Voting rights activist Stacey Abrams, whose advocacy is credited with Georgia’s vote for President Joe Biden in the 2020 election and for both of the state’s new Democratic senators in last month’s runoff, has been nominated for a Nobel Peace Prize.
Lars Haltbrekken, a Socialist Party member of Norway’s Parliament, said in a statement Monday that he nominated Abrams because her “work follows in Dr. Martin Luther King Jr.’s footsteps in the fight for equality before the law and for civil rights.”
“Abrams’ efforts to complete King’s work are crucial if the United States of America shall succeed in its effort to create fraternity between all its peoples and a peaceful and just society,” Haltbrekken said, per Reuters.
Abrams did not respond to HuffPost’s request for comment.
Nominations for the distinction may be submitted by elected officials, professors and certain others who meet “nomination criteria,” according to the Nobel Peace Prize website. The Norwegian Nobel Committee selects recipients in October. The names of nominees aren’t officially disclosed for 50 years, but nominators can reveal who they’ve suggested.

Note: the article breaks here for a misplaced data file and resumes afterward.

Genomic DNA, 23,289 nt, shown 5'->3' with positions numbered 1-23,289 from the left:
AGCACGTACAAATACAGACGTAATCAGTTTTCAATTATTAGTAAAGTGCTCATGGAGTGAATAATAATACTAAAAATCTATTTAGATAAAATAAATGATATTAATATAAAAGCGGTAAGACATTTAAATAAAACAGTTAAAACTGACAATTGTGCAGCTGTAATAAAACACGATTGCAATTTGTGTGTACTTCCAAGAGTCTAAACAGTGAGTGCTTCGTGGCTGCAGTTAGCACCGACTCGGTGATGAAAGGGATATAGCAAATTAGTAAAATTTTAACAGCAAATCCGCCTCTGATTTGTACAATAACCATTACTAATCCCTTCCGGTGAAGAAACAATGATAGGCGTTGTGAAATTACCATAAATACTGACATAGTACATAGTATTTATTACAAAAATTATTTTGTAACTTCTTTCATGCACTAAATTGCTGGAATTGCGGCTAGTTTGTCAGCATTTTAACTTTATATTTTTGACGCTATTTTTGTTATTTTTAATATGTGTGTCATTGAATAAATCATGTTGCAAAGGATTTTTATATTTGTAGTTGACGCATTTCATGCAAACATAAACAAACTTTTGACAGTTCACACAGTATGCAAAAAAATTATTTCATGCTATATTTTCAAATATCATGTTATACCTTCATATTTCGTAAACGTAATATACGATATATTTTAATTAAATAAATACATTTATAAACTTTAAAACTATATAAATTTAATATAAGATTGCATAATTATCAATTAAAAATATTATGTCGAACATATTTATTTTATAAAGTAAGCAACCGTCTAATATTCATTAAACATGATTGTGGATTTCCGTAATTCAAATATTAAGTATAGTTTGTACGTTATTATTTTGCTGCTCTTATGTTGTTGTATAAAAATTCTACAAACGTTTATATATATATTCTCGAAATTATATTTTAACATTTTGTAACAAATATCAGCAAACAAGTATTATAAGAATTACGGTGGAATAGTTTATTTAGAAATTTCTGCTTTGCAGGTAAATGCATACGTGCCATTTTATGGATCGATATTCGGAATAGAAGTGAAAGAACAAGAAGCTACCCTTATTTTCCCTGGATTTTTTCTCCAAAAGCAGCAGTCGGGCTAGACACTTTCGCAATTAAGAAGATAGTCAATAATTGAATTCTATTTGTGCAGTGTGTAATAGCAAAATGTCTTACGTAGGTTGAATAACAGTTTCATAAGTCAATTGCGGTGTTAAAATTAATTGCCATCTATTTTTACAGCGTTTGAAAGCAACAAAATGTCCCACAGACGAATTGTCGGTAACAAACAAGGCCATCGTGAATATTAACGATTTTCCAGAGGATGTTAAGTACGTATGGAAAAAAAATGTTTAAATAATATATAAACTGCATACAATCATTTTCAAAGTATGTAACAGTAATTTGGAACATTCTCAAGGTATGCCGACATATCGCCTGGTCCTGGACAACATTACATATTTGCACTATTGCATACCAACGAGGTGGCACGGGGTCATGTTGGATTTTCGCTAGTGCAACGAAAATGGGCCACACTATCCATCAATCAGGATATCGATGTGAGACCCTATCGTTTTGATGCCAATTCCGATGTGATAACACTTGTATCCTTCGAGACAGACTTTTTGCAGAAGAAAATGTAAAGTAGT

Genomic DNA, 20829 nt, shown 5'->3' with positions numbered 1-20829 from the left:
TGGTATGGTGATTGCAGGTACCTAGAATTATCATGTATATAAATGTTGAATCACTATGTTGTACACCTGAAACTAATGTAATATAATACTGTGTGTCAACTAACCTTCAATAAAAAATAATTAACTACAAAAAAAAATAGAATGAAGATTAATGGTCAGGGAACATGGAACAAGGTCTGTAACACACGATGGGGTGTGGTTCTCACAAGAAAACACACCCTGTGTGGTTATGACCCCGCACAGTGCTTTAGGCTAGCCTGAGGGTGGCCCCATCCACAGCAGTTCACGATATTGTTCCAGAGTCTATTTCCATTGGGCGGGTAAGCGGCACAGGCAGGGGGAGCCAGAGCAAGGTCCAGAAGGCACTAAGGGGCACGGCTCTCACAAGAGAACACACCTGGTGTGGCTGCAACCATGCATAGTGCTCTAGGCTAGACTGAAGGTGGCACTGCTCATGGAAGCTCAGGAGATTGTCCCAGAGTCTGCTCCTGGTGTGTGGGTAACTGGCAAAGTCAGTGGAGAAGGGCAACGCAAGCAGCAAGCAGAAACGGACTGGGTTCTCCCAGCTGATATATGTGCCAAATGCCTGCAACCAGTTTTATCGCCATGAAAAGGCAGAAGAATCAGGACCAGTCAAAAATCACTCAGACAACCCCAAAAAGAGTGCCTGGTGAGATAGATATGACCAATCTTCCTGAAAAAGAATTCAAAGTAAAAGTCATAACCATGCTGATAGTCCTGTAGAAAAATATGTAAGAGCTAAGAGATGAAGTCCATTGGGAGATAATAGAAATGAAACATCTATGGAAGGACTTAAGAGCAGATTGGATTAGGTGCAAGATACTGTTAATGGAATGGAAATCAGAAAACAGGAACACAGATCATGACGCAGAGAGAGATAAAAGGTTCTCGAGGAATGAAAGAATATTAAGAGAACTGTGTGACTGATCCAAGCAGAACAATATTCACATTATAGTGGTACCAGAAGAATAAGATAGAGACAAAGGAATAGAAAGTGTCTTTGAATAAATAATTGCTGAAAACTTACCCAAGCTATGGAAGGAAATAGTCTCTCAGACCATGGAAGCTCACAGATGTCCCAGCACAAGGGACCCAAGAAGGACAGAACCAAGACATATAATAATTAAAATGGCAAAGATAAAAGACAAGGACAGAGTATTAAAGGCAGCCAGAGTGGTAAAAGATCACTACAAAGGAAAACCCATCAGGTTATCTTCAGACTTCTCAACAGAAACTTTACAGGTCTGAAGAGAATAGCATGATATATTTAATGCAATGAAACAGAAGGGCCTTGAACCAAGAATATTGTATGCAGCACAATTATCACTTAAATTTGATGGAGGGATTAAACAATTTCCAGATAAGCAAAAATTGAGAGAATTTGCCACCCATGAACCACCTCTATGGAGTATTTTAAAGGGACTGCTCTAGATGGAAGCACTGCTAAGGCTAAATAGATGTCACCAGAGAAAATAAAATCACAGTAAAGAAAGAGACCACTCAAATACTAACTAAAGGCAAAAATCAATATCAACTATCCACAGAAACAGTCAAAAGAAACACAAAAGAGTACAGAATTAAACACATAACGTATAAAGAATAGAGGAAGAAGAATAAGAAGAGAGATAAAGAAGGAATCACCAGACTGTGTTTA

In addition to Abrams, this year’s contenders include the group Black Lives Matter, former President Donald Trump, former White House adviser Jared Kushner, Russian politician Alexei Navalny, climate activist Greta Thunberg and WikiLeaks.
Abrams’ work boosting voter turnout has been widely praised for flipping Georgia to Democrats in the presidential and Senate elections. She was the first Black woman to become a Georgia gubernatorial nominee of either party in 2018, and a year later became the first African American woman to deliver a response to the State of the Union address.
She was recently lauded as the “American dream” by musician Pharrell Williams, who credited her with an “incredible analysis of how you could engineer change.”
Of that praise, Abrams said in an interview with People: “I have no right to victory. No politician running for office has the right to win, but as a citizen of Georgia, I had the right to make certain that the votes were counted, that the people who wanted to participate could.”